If a wild, feral cat, used to constantly fighting for survival in nature, ever met my long-haired ginger rag-doll house cat only one possible outcome would result: my house cat, whom I love so much, would be torn to shreds and left in pieces for me to cry over. Same with a wolf against my cavoodle, no competition at all! Good-night cavoodle.
Such comparisons have spawned a health and fitness phenomena known as Re-Wilding.
When I first heard of the re-wilding approach to health and fitness it instinctively resonated with thoughts I was having about Recruitment Hive’s business and the workplace culture that has naturally developed over the years.
In regards to health and fitness, re-wilding is about getting out into nature to exercise, eating fresh and unprocessed foods, slothing when tired and disconnecting from devices; some pretty basic things. I can’t imagine that these practices will turn a cavoodle owning corporate professional into a Tarzan-like figure that naturally attracts wild jaguars as companions, but I do get the point – and it interests me how the concept might be applied to the workplace.
Is there a need for re-wilding in the workplace though? I feel there is and have a great example as to why so.
Recently I participated in a product presentation to a Tier 1 technology team. One of Recruitment Hive’s contractors had developed a new paradigm tool and I was assisting him to set and conduct meetings with technology decision makers in the hope of establishing a test bed environment.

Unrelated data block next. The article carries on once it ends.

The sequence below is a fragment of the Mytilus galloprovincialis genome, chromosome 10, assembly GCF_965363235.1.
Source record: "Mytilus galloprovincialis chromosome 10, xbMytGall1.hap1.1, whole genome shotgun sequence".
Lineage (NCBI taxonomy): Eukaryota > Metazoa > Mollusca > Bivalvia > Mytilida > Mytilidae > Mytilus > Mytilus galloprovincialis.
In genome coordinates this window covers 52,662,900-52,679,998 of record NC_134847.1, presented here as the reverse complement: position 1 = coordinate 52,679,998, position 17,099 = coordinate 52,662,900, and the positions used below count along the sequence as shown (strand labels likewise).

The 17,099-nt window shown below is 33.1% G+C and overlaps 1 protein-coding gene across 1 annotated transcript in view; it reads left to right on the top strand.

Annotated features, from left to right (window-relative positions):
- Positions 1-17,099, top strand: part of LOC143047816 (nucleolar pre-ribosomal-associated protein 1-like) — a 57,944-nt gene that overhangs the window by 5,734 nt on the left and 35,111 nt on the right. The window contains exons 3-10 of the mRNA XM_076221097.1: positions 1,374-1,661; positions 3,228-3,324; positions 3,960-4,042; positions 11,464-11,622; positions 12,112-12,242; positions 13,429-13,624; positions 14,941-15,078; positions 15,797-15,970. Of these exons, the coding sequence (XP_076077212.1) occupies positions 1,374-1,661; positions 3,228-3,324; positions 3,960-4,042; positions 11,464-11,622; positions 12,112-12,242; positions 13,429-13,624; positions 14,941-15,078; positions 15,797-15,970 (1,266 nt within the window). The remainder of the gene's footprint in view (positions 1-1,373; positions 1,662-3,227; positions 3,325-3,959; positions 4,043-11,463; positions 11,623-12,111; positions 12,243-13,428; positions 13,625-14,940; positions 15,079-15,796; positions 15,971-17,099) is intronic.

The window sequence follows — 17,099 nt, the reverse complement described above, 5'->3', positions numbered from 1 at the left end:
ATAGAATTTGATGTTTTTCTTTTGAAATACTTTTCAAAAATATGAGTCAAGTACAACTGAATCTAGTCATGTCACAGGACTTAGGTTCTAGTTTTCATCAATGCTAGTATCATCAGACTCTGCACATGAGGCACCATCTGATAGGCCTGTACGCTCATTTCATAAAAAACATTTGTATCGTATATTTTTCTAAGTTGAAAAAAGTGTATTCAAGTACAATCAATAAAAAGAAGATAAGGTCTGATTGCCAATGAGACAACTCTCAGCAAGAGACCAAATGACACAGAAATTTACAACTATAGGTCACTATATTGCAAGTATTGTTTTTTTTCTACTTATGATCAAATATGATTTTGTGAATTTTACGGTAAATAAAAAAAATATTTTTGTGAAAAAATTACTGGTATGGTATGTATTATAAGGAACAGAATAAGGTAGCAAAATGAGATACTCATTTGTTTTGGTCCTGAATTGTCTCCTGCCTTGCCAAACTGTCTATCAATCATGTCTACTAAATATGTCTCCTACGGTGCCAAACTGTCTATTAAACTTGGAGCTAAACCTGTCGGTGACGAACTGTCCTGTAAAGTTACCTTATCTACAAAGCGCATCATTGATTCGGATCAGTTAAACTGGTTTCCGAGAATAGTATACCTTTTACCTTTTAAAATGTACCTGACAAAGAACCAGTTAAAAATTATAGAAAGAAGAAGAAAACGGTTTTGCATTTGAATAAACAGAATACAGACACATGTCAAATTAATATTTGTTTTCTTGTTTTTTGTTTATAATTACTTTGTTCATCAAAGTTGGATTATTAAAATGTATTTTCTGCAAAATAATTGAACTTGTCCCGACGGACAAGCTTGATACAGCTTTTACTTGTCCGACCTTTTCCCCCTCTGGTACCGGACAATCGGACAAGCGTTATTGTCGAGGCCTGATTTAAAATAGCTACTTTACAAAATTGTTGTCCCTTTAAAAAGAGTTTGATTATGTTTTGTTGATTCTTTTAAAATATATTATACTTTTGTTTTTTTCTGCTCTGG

During one such meeting I had arranged for six very senior technologists and decision makers to be in a room to receive a demonstration of the new tool. There were SES and EL2 business executives and four technology professionals from the teams working under their leadership. Both the SES and EL2 decision makers where engaged and animated throughout our meeting, asking questions and raising objections freely. They seemed confident and comfortable in the manner in which they conducted themselves. However, not so those on lower rungs of their departmental hierarchy. None of the technology professionals made a single comment or asked a question throughout the meeting and all seemed disengaged and withdrawn. All appeared tamed; fairly described as de-wilded.
What factors de-wild our modern workplaces?
I wondered what type of work culture sucks the life-force from people in a modern and professional work environment to such an extent? The very life-force that long ago we used to depend on to survive in a hostile and dangerous world full of large animals trying to eat us.
Frederick Nietzsche believed that the primal purpose of the human-animal was to seek power. He called it the “will-to-power” and suggested that to be denied will-to-power leads to the loss of will that manifests in feelings of impotency, pessimism and resentment.
Nietzsche wrote that “will-to-power pumps life in the heart” and his work can be applied to the concept of re-wilding the workplace. He had two main concepts that I feel are relevant. First, Nihilism, which suggests that humans are an “experimental animal that are destined to live dangerously”. He argued, through Nihilism, that the we, as human-animals, will be chaotic and destructive in our innate drive to achieve will-to-power.